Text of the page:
10 Things Couples Argue About The Most
Fighting is something that happens in every relationship unless you’re a model of relationship perfection and somehow have a psychic connection with your partner that allows you to agree about everything all the time (or you’re a brainwashed cult member). Luckily for most people, you don’t have to uncover psychic powers or join a cult to have a good relationship; in fact, it’s been found that couples who know how to argue are more likely to stay together. But what exactly do couples argue about the most? As you can probably guess, most relationship arguments are centered around money, although there are a few issues that may surprise you.
Forbes reports that in a 2004 study conducted by SmartMoney Magazine (now MarketWatch), debt was one of the most common pieces of tinder that sparked fights among couples. Debt can be a volatile issue in a relationship; as a couple attempts to navigate the milestones of adulthood, which include things like renting apartments, finding out your credit score, buying new cars, marriage, buying a house and all the expenses associated with having children, saving for retirement or furthering your education, debt is a dead horse that can arrest progress in every single one of those areas. When one person has debt but the other doesn’t, this can make things seem lopsided and lead to frequent arguments about how much money to spend, who should spend more and what financial obligations should be prioritized.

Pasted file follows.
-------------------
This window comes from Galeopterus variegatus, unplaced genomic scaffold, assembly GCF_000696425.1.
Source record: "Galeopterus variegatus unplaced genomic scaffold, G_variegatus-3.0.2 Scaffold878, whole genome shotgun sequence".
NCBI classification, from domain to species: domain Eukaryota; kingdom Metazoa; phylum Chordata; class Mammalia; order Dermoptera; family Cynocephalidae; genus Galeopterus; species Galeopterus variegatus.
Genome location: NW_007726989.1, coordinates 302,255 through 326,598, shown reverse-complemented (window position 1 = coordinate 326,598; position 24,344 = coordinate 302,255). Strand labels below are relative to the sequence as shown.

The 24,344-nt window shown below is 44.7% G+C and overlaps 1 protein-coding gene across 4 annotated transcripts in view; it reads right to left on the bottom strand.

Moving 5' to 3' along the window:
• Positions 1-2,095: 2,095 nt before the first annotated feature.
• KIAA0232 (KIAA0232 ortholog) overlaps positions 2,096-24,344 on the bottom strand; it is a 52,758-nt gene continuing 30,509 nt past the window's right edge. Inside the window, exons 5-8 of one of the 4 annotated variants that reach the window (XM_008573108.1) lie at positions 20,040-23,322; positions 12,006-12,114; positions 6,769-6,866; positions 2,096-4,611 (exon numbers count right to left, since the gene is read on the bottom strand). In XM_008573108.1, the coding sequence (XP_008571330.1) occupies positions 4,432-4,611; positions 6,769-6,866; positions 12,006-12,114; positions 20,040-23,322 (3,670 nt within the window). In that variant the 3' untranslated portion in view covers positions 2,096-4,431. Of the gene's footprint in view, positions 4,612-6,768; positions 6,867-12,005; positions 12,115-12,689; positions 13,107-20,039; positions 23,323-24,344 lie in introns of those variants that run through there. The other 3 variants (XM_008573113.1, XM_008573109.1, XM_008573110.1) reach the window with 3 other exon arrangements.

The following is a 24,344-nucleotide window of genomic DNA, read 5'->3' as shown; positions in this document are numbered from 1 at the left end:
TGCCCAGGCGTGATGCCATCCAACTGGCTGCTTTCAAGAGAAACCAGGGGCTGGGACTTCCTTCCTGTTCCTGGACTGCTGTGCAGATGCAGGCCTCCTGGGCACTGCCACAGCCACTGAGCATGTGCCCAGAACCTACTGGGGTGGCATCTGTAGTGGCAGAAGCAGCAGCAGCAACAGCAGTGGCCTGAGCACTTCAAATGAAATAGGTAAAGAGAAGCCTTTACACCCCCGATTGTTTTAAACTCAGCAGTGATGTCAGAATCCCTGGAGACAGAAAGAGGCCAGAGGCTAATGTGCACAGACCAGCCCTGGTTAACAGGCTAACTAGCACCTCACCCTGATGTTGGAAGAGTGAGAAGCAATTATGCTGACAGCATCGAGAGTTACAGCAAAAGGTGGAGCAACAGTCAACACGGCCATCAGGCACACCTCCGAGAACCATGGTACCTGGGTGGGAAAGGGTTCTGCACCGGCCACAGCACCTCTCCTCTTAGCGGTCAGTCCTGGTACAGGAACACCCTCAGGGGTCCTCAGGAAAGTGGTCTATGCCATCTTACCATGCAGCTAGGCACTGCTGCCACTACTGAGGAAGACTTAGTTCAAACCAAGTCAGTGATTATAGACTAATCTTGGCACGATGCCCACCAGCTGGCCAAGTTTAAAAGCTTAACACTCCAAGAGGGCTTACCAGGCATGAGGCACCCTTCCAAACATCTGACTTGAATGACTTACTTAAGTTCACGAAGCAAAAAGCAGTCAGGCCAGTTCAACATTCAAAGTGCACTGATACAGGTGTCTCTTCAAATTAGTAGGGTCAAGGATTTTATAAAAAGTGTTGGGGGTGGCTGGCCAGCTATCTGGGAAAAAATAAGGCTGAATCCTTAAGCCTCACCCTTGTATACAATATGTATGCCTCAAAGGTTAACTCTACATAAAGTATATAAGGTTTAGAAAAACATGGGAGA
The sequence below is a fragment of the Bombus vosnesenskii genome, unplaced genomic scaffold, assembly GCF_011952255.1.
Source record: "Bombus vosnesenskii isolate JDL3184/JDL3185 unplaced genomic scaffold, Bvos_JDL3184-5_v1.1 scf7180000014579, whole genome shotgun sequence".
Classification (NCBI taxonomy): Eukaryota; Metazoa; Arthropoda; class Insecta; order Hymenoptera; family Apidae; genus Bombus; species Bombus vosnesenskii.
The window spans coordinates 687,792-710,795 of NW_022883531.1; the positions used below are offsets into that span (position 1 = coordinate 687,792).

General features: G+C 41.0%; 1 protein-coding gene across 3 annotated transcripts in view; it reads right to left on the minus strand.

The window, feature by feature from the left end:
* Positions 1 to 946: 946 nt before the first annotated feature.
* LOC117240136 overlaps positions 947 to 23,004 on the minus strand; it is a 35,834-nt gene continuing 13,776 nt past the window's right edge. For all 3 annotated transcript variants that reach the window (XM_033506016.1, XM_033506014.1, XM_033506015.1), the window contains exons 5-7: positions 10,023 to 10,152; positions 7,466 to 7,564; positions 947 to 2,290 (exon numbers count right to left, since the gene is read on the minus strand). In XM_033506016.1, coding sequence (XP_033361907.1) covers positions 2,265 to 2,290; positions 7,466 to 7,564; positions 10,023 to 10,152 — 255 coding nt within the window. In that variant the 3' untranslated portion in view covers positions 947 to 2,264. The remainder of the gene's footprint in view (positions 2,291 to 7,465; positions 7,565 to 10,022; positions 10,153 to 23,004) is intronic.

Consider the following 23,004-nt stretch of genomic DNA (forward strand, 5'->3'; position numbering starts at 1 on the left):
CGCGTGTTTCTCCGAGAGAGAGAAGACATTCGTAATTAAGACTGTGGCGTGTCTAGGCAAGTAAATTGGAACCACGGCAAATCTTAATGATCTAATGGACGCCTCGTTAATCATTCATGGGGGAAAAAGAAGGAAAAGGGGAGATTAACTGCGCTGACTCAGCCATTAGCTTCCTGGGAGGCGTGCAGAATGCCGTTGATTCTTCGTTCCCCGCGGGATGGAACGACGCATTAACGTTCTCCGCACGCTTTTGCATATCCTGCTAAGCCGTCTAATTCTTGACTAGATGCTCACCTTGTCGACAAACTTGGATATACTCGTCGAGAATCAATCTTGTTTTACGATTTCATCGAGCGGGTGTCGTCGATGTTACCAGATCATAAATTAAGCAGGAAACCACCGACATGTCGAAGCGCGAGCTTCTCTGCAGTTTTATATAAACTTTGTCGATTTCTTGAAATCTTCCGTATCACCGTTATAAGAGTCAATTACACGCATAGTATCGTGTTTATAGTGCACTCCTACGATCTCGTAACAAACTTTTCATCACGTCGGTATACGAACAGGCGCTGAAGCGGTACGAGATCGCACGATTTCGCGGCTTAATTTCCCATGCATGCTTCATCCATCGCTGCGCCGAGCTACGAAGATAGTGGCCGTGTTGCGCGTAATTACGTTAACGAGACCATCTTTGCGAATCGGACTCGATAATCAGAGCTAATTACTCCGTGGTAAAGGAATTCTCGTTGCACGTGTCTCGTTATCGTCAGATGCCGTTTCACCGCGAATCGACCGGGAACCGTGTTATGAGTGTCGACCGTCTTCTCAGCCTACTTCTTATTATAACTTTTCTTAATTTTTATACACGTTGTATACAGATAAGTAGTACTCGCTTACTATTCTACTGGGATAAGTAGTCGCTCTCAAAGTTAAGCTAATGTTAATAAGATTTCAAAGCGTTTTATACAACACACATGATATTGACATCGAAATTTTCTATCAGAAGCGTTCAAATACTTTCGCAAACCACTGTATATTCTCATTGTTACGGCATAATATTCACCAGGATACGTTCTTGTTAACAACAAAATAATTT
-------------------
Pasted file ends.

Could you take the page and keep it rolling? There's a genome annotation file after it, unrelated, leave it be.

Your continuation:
2. Spending Money
A 2012 survey conducted for the American Institute of CPAs (AICPA) by Harris Interactive found that 27 percent of those surveyed said disagreements over money were the most likely topics to prompt a fight. On top of this, 58 percent of couples who argued about money said the most common cause of money disagreements was “needs” versus “wants.” When a couple has mismatching priorities about what they consider basic necessities and what are unnecessary expenses, they’re probably going to end up in a lot of fights.
3. Saving Money
32 percent of couples in the survey above said they fought about insufficient savings, according to AICPA. One of the most likely reasons for this is, as Forbes points out, that different people have different levels of risk they’re willing to take and also vary on the amount of money they need to feel safe. When two people merge their finances, they’re not just merging money; they’re also attempting to reconcile two entirely different attitudes about savings and risk.
4. Merging Money
One of the big issues that pops up when a couple has been serious for a while is whether or not they should merge their finances; according to Forbes, merging money is one of the six most common things couples argue about. Some people may want to consolidate their bills and bank accounts, while others may want to maintain their financial independence and privacy over how much they make, how much they spend and how they organize their system. When these values clash, fights can break out.